(Note: because of common English transliteration conventions, there is some duplication between "Q" entries and "K" entries. If you do not find the word you are looking for, please check under the letter K.)
(kab-BA-lah) n. Kabbalah [קַבָּלָה]. Qabbalah, Cabbalah, and other spellings. "Reception; Acceptance." The Kabbalah codifies Jewish mystical teachings from the 13th century and therefore is mainly a Jewish variety of occultic medievalism, though it has roots back in the writings of Simeon bar Yochai (2nd century AD). The Jewish mystical doctrine is distinguished by its theory of ten creative forces (Ten Sefirot) that intervene between the infinite, unknowable God (Ein Sof) and the created world. Through these emanations God sustains and rules the universe, and it is by influencing them that humans cause God to send to Earth forces of compassion (masculine, right side) or judgment (feminine, left side).
A sefirah (pl. sefirot) is a channel of divine energy or life-force. In the process of creation an intermediate stage was emanated from God's infinite light to create what we experience as finite reality. These channels are called the Ten Sefirot or Ten Divine Emanations which are the basic terms and concepts of the inner wisdom of the Torah which is called Kabbalah.
Chochmah - Wisdom; Yesh me'ayin - being from nothingness (ex nihilo)
Binah - Understanding; revelation as outworking of love
Chesed - Kindness; everlasting love
Gevurah - Strength; intentionality
Tiferet - Beauty in the universe
Netzach - Victory; resurrection
Hod - Awe; surrender
Yesod - Foundation; 1st principles of human knowledge
Malkhut - Kingdom; physical revelation in space-time
Rabbi Isaac Luria substitutes the sefirah Keter with Da'at (knowledge), which is then said to be the mystical state of unity of the 10 Sephirot, sometimes called the Tree of Life).
(kab-ba-LAHT shab-BAHT) n. n. Kabbalat Shabbat [קַבָּלַת שַׁבָּת]. Qabbalat Shabbat. Welcoming of the Shabbat. A special ritual designed to welcome Shabbat that sometimes involves special preparations, most of which included the theme that Shabbat was the Bride of Israel and the Shekhinah comes to the Jewish community during Shabbat. Also the opening service on Friday evening preceding the Ma'ariv service.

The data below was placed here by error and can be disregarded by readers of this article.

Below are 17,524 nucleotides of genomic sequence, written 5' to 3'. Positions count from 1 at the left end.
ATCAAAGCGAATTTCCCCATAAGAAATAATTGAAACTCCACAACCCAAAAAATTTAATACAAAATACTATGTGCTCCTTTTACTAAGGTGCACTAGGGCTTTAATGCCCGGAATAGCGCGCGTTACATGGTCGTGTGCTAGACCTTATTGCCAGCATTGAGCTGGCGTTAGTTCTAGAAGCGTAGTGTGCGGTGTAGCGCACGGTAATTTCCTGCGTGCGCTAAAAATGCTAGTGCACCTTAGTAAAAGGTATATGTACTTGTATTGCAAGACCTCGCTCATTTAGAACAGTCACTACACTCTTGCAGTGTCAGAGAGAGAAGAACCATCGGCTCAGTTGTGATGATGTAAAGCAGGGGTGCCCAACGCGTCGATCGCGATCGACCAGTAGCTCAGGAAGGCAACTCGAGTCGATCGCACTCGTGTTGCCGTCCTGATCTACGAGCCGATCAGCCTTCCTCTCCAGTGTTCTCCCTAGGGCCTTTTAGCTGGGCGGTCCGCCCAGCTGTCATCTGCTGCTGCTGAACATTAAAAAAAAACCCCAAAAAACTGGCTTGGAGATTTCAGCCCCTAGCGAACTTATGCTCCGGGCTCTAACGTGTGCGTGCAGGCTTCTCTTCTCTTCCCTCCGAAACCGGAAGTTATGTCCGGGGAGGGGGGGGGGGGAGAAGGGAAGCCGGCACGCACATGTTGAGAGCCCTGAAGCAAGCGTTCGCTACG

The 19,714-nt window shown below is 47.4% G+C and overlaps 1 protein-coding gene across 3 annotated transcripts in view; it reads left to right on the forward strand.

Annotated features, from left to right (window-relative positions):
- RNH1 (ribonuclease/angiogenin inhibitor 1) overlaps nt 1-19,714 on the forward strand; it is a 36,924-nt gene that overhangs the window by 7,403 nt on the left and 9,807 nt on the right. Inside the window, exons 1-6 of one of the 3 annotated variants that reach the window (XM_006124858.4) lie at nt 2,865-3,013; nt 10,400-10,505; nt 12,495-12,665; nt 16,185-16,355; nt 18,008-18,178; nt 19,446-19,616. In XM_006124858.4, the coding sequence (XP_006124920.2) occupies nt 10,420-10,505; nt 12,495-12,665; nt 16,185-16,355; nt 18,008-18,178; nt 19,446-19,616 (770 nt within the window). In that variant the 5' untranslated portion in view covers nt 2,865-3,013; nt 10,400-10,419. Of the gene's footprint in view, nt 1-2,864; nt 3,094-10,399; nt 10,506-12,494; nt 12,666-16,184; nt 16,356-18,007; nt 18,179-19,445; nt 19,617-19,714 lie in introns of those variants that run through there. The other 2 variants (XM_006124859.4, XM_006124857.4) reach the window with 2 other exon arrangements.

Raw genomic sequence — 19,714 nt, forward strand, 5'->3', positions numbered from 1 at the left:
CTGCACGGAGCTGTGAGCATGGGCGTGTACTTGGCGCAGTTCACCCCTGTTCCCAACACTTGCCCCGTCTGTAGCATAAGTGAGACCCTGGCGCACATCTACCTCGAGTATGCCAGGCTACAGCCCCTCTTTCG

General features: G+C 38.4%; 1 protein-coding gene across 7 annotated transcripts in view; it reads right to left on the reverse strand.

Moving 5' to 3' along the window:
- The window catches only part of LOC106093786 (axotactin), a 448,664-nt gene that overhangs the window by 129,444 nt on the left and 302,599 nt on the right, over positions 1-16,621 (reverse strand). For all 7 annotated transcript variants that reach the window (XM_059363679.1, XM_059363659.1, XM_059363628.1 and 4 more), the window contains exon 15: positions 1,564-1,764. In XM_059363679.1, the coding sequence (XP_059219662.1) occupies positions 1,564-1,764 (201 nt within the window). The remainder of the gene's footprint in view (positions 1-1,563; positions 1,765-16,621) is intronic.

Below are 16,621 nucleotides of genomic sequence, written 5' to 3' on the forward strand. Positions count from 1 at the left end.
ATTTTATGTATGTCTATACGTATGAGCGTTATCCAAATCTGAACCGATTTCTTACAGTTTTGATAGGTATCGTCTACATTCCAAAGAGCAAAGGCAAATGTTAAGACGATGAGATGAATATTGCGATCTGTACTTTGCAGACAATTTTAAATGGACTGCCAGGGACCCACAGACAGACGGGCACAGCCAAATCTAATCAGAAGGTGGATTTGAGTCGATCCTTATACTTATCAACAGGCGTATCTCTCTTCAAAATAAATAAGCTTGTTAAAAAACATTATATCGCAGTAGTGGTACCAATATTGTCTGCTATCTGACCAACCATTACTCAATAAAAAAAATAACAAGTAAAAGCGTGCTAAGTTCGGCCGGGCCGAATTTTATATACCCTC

(kah-dah-SHEEM) n. pl. Kadashim; Holy things; consecrated things; sacrifices.
(KAHD-deesh) n. Kaddish [קַדִּישׁ]; Doxology glorifying God's Name; prayer said for the dead. An Aramaic prayer recited for the deceased, up to a year following the burial, on the anniversary of the death, and at some memorial services. This prayer is said for members of one's immediate family. Versions of the Kaddish are also said at transitions in the prayer service, but are not used as prayers for the deceased. Traditionally a minyan is required for Kaddish. Kaddish means "May His Great Name be Sanctified."
Qadesh et HaShem
(ka-DAYSH et hash-SHEM) n. To sanctify the Name of God by noble deeds or by martyrdom.
(ka-DOHSH) n. / adj. Saint; holy; sacred. Kedoshim is the plural form.
(ka-hal / ke-heel-LAH) n. Assembly; Community; Congregation; the construct form is kehillat, as in Kehillat Israel.
Qamets / Kamets
(ka-MAYTZ) n. Qamets; (Long) vowel of the "A-Class" with a sound of "ah."
(kan-NA') adj. Jealous (Ex. 20:5).
(KAH-raH-'ee) n. Karaite; Karaism; Member of a Jewish sect that rejects Rabbinical / Talmudic interpretation of the Tanakh. A devotee of the written law, from kara, the reading, which means the Torah. A movement arising in the eighth century which denied the authenticity and therefore the force of the common law in the Talmud and its subsequent rabbinic jurists. Karaism in time evolved its own common law, with variations from the main tradition. There are more than 30,000 Karaites (Qaraite) in Israel and 10,000 to 20,000 in Russia, USA, and Europe.
(ke-doo-SHAH) n. Sanctification; holiness; The Kedushah is also a prayer (requiring a minyan) that repeats the "Holy, Holy, Holy..." verses in the Tanakh.
(ke-heel-LAHT ke-doh-SHAH) n. A Jewish Community.
Qere / Kere